On November 22, 1884, newspaper editor Stafford Cleveland published the first issue of the Fort Myers Press (predecessor of the News-Press). That and every issue published since is on microfilm in the Fort Myers (FL) library downtown.
Recently, on a rainy weekday afternoon, I went into the microfilm room in search of newspaper ads or copy of any kind that would give us a glimpse into Christmases past in Fort Myers. I selected the first roll of microfilm, the one containing copies of the first decade of Press issues, and threaded it through the microfilm reader onto a take-up spool. Using a mouse, I pressed the “forward” arrow on the viewer screen and the reels went into lumbering motion with a sound like slither-thump. I slither-thumped my way through the November and December issues of 1884 without finding any mention of Christmas.
Holding the “fast-forward” button down to move sl-ither-ither-ither-ithering through the first 11 months of 1885, I thumped down on December. The thump is followed by a brief rocking motion, so it’s a second before the type wavers into focus. The type in these 1880s issues is small, close-set and unrelieved by imagery of any kind. Squinting even through my readers as I scanned the columns of the December issue, I smiled to discover, among the news stories, moralizing tales of pure fiction.
On every conceivable level, these newspapers are simply wonderful.
After slither-thumping back and forth over the December, 1885, issue, I found at last a column with mentions of Christmas. The first gives us marvelous insight into the toys of the era and the last sentence is, well, rather peculiar. It’s hilarious, actually.
Apparently, Mr. Blount (below) saw no need to stock anything special for Christmas because he had enough stuff to choose from already.
And finally, for the man or woman who has everything—
Sl-ither-ither-ither-ither-ithering through 1886 to December, I thumped down on this:
And then there’s this general invitation to a party at Waddy Thompson’s.
Well, if “everybody” in Fort Myers went, the Thompsons had maybe 349 or so people cramming their way into their “spacious mansion.” Maybe “everybody” meant “everybody who is anybody.”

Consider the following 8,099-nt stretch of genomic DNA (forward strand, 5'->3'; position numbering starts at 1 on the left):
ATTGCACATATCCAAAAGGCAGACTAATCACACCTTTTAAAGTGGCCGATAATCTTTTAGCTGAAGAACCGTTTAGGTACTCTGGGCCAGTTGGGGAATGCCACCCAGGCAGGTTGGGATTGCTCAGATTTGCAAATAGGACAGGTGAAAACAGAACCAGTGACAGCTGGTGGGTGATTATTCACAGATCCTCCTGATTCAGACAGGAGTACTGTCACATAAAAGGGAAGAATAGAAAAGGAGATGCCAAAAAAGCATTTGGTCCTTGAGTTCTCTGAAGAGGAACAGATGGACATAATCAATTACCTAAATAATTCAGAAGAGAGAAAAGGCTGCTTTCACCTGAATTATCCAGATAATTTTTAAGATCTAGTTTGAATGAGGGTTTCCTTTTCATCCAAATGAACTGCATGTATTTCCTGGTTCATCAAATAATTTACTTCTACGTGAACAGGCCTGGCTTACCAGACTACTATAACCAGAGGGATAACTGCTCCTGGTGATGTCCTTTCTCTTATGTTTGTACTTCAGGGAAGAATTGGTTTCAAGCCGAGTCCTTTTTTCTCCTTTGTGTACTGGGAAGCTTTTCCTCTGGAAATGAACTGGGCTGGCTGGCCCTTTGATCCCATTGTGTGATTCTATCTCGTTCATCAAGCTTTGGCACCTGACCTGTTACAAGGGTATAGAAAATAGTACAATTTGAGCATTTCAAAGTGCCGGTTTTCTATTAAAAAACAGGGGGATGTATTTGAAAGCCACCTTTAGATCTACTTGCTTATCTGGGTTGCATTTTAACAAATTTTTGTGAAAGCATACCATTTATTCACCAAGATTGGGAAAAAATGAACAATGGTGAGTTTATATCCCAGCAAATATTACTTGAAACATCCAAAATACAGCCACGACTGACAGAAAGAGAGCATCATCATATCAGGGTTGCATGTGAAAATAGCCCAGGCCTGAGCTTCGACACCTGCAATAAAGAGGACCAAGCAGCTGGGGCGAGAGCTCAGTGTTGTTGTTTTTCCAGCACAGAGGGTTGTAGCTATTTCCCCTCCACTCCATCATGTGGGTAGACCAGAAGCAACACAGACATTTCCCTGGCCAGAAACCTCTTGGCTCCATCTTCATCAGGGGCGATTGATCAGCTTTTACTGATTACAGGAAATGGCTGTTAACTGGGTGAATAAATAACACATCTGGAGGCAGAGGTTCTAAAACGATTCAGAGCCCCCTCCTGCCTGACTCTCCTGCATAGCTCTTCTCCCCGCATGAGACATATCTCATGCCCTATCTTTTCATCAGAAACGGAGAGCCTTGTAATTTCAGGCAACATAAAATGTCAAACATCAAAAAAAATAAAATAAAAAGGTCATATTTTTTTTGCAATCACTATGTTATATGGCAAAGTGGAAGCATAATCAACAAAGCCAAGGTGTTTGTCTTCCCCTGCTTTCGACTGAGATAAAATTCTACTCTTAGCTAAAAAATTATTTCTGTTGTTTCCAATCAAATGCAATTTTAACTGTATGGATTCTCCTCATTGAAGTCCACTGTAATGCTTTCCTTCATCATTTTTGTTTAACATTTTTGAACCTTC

Waddy Thompson, incidentally, was Fort Myers’ first telegraph operator (for the International Ocean Telegraph Company). His marriage to Captain F.A. Hendry’s daughter, Laura, was the first wedding performed in Fort Myers.
Between the threat of clubbing little boys and the invitation to a masquerade, was a sort of Christmas-in-Paradise reverie by Editor Frank Stout.
Sl-ither-ither-ither-ither-ither-thump. December, 1887.
Though a full column has not yet been devoted to the holiday, Christmas has at least gained its own heading. For Christmas week, we have a jousting tournament (believe it or not), a band concert, another masquerade and a picnic for the kids, which includes fireworks on the river.
The orange grove opposite Captain Hendry’s home, where all the kids in Fort Myers gathered for their picnic, would have been in the area of First Street and Fowler, just a short walk from the library where I now sat before a magic microfilm viewer engrossed in the images of a small-town Christmas 128 years ago. From the smudged, close-set type emerges a breathless and blushing “Queen of Beauty” lowering her head so that her mother can plait her hair with flowers; a young woman sucking a drop of blood from her fingertip as she hurries to stitch the last ribbon onto her masquerade costume; and a mother shooing her totally out-of-control kids out of the kitchen so she can pack their picnic basket for the party in the orange grove opposite Captain Hendry’s house.
It was now early evening in the library and rain was pouring heavily onto the roof of the building. I got up and left the microfilm room to stand before one of the large windows and look out. The few lights along First Street that I could see shimmered in waving sheets of rain.
Sl-ither-ither-ither-ither-ither-thump. December, 1888.
Here is the first mention of Santa Claus, yet only two merchants are advertised. I wonder how many people bought that “beautiful little alarm clock,” and where the clocks are now.